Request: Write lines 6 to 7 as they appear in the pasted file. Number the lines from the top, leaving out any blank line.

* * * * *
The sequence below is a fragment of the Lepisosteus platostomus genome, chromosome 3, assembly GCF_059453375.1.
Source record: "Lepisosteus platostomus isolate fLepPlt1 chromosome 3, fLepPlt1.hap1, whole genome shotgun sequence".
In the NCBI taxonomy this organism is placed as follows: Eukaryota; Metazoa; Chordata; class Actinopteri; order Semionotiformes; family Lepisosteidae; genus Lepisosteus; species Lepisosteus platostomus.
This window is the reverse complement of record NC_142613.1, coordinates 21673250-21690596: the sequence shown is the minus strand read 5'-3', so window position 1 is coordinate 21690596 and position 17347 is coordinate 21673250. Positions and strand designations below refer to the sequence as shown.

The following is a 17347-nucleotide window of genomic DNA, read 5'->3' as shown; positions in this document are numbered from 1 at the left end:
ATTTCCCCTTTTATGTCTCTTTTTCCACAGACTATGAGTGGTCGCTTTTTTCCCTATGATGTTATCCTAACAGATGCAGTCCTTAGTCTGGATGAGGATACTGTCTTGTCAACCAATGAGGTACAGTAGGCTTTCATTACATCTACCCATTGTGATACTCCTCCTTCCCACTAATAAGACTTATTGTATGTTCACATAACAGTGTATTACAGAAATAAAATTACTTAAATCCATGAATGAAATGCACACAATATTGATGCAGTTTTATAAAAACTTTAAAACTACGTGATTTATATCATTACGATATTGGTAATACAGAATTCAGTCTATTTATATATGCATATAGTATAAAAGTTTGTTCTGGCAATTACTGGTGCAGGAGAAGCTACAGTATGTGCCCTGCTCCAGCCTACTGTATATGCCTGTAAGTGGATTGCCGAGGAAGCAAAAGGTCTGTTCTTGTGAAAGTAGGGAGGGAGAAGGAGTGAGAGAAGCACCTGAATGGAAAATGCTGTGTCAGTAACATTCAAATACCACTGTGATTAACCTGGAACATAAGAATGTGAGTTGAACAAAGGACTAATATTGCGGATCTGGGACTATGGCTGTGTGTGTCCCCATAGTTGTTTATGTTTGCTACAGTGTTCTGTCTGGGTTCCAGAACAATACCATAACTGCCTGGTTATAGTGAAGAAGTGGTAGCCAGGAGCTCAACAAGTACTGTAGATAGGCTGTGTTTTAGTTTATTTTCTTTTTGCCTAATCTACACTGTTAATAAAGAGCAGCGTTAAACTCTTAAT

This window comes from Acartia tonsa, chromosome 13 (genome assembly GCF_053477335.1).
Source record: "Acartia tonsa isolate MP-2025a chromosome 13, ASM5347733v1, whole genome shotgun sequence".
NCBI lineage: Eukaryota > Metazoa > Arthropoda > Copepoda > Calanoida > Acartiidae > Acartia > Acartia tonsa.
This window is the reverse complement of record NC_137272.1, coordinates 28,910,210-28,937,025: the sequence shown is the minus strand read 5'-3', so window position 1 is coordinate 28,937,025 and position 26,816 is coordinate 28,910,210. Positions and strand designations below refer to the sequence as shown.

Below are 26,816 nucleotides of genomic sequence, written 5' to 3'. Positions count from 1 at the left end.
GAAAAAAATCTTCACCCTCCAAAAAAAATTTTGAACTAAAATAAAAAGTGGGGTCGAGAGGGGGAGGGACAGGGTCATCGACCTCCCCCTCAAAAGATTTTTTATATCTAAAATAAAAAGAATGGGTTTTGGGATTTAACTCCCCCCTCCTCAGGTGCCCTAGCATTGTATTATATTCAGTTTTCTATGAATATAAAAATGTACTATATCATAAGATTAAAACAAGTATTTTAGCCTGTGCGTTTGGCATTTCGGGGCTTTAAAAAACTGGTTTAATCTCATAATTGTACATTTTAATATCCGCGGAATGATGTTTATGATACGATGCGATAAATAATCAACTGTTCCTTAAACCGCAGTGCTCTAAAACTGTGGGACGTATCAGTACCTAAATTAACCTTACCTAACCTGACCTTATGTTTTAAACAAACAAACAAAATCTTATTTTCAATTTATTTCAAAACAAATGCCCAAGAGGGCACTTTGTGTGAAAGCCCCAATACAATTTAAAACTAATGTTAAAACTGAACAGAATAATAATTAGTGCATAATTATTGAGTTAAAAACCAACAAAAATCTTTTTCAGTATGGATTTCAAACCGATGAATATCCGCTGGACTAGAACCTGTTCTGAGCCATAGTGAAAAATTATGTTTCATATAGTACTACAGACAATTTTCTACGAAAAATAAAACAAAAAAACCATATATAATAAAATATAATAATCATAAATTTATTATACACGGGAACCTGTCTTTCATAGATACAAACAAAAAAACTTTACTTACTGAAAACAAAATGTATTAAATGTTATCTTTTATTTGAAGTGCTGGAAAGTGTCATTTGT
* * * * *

ATTTCCCCTTTTATGTCTCTTTTTCCACAGACTATGAGTGGTCGCTTTTTTCCCTATGATGTTATCCTAACAGATGCAGTCCTTAGTCTGGATGAGGATACTGTCTTGTCAACCAATGAGGTACAGTAGGCTTTCATTACATCTACCCATTGTGATACTCCTCCTTCCCACTAATAAGACTTATTGTATGTTCACATAACAGTGTATTACAGAAATAAAATTACTTAAATCCATGAATGAAATGCACACAATATTGATGCAGTTTTATAAAAACTTTAAAACTACGTGATTTATATCATTACGATATTGGTAATACAGAATTCAGTCTATTTATATATGCATATAGTATAAAAGTTTGTTCTGGCAATTACTGGTGCAGGAGAAGCTACAGTATGTGCCCTGCTCCAGCCTACTGTATATGCCTGTAAGTGGATTGCCGAGGAAGCAAAAGGTCTGTTCTTGTGAAAGTAGGGAGGGAGAAGGAGTGAGAGAAGCACCTGAATGGAAAATGCTGTGTCAGTAACATTCAAATACCACTGTGATTAACCTGGAACATAAGAATGTGAGTTGAACAAAGGACTAATATTGCGGATCTGGGACTATGGCTGTGTGTGTCCCCATAGTTGTTTATGTTTGCTACAGTGTTCTGTCTGGGTTCCAGAACAATACCATAACTGCCTGGTTATAGTGAAGAAGTGGTAGCCAGGAGCTCAACAAGTACTGTAGATAGGCTGTGTTTTAGTTTATTTTCTTTTTGCCTAATCTACACTGTTAATAAAGAGCAGCGTTAAACTCTTAAT

This window comes from Acartia tonsa, chromosome 13 (genome assembly GCF_053477335.1).